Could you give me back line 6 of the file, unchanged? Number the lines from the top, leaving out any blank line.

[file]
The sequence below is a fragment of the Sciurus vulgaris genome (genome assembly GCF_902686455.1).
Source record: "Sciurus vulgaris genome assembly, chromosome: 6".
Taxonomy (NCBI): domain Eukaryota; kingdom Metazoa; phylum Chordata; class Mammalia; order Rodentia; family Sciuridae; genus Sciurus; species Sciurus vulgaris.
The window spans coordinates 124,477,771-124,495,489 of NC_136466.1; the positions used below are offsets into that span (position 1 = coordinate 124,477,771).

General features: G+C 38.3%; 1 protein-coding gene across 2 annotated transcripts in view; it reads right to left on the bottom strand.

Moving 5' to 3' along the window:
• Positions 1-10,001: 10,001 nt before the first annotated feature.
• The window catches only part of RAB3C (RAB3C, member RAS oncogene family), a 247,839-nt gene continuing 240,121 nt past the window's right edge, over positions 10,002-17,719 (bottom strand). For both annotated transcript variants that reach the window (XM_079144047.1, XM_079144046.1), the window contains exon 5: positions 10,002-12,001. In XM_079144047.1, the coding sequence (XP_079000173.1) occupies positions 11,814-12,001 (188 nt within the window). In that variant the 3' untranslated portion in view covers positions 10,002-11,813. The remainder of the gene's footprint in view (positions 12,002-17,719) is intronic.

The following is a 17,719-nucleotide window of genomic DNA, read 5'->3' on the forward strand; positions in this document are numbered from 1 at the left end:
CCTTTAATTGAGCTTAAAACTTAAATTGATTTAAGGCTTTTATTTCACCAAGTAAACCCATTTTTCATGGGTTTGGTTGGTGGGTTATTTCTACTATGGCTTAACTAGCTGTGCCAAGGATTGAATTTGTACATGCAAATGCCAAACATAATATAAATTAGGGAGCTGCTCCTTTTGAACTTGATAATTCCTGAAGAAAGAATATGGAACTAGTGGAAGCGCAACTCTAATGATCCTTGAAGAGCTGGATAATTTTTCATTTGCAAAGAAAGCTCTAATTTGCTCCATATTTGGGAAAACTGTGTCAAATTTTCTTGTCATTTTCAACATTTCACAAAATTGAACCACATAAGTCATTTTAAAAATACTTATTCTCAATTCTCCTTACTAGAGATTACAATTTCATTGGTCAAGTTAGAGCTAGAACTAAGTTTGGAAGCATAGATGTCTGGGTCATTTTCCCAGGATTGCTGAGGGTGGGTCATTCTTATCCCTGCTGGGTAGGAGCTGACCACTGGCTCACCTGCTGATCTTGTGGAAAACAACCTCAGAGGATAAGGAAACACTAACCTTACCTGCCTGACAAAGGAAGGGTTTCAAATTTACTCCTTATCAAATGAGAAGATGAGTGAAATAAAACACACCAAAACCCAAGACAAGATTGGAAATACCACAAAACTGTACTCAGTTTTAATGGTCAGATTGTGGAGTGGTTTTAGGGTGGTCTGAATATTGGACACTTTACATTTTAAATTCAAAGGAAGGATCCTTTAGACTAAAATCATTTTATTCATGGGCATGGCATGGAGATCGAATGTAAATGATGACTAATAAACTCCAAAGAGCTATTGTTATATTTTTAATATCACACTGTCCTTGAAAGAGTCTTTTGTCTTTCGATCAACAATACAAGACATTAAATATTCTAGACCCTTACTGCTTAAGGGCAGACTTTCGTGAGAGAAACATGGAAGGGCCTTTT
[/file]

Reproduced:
Moving 5' to 3' along the window: